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Volume 19, Number 5—May 2013

Dispatch

Tuberculosis Exposure among Evacuees at a Shelter after Earthquake, Japan, 2011

Hajime KanamoriComments to Author , Noboru Aso, Satoko Tadano, Miyoko Saito1, Hiroo Saito, Bine Uchiyama, Noriomi Ishibashi, Shinya Inomata, Shiro Endo, Tetsuji Aoyagi, Masumitsu Hatta, Mitsuhiro Yamada, Yoshiaki Gu, Koichi Tokuda, Hisakazu Yano, Hiroyuki Kunishima, Yoichi Hirakata, Takao Saijyo2, Miho Kitagawa, and Mitsuo Kaku
Author affiliations: Miyagi Cardiovascular and Respiratory Center, Kurihara, Japan (H. Kanamori, N. Aso, H. Saito, B. Uchiyama, Y. Hirakata); Tohoku University Graduate School of Medicine, Sendai, Japan (H. Kanamori, H. Saito, N. Ishibashi, S. Inomata, S. Endo, T. Aoyagi, M. Hatta, M. Yamada, Y. Gu, K. Tokuda, H. Yano, H. Kunishima, M. Kitagawa, M. Kaku); Miyagi Prefectural Government Kesennuma Public Health Center, Kesennuma, Japan (S. Tadano, M. Saito, T. Saijyo)

Suggested citation for this article

Abstract

Tuberculosis was diagnosed in a person who had stayed in a shelter after the 2011 Great East Japan Earthquake. A contact investigation showed that the prevalence of latent tuberculosis infection among other evacuees at the shelter was 20%. Our report underscores the importance of tuberculosis prevention and control after natural disasters.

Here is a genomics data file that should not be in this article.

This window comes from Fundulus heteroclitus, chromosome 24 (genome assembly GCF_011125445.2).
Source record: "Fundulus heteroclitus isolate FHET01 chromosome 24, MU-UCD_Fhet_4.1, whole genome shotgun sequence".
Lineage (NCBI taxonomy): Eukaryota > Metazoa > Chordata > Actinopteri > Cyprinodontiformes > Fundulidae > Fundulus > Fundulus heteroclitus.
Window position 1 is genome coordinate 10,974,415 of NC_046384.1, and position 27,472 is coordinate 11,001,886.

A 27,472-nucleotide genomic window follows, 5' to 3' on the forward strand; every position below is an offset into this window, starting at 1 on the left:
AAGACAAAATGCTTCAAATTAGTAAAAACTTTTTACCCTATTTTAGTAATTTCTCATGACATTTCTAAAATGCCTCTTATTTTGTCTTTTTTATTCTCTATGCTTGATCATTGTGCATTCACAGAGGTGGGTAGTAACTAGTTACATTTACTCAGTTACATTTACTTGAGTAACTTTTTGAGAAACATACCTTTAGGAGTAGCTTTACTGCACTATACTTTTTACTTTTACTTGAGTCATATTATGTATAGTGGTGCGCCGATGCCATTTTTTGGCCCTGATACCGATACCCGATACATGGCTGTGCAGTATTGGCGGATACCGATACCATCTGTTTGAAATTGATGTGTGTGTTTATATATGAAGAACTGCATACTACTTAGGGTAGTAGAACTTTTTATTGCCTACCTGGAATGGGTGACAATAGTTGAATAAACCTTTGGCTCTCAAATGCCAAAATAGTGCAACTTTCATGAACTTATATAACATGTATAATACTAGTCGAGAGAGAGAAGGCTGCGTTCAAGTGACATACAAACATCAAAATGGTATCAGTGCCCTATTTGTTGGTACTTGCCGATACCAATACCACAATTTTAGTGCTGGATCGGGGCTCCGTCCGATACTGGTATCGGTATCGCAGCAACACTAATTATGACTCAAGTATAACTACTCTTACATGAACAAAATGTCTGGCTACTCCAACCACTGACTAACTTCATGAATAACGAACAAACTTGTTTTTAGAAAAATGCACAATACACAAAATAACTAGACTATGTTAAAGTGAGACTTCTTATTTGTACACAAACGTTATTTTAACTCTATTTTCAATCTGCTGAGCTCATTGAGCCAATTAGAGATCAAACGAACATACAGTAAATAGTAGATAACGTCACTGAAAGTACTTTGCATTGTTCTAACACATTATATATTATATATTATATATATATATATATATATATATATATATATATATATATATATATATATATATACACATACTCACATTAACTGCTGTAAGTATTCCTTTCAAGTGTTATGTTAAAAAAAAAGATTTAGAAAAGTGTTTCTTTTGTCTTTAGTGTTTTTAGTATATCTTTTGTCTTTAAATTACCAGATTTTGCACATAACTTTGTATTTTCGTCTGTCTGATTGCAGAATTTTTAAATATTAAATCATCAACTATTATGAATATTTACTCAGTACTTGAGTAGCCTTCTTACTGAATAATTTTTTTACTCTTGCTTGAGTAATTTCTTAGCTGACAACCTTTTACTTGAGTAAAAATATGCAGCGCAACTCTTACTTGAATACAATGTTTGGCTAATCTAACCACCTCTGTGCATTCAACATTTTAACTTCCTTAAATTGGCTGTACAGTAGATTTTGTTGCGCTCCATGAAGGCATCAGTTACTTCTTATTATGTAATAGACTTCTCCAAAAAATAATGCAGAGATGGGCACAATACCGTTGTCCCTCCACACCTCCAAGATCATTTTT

In the aftermath of the March 11, 2011, Great East Japan Earthquake and subsequent tsunami, many survivors were forced to live in shelters under harsh and unsanitary conditions. The occurrence and outbreaks of infectious diseases at shelters after the earthquake were of concern because conducting standard precautions was difficult and access to health care was poor. Influenza outbreaks and an increase in pneumonia cases in shelters were reported after the earthquake (1,2), and infection control activities were required to support shelters in efforts to minimize infectious diseases (3). We report a case of active pulmonary tuberculosis (TB) in a person who stayed at a shelter after the 2011 Great East Japan Earthquake and the results of an investigation of the prevalence of latent tuberculosis infection (LTBI) among evacuees and others who were exposed to this patient.

The Study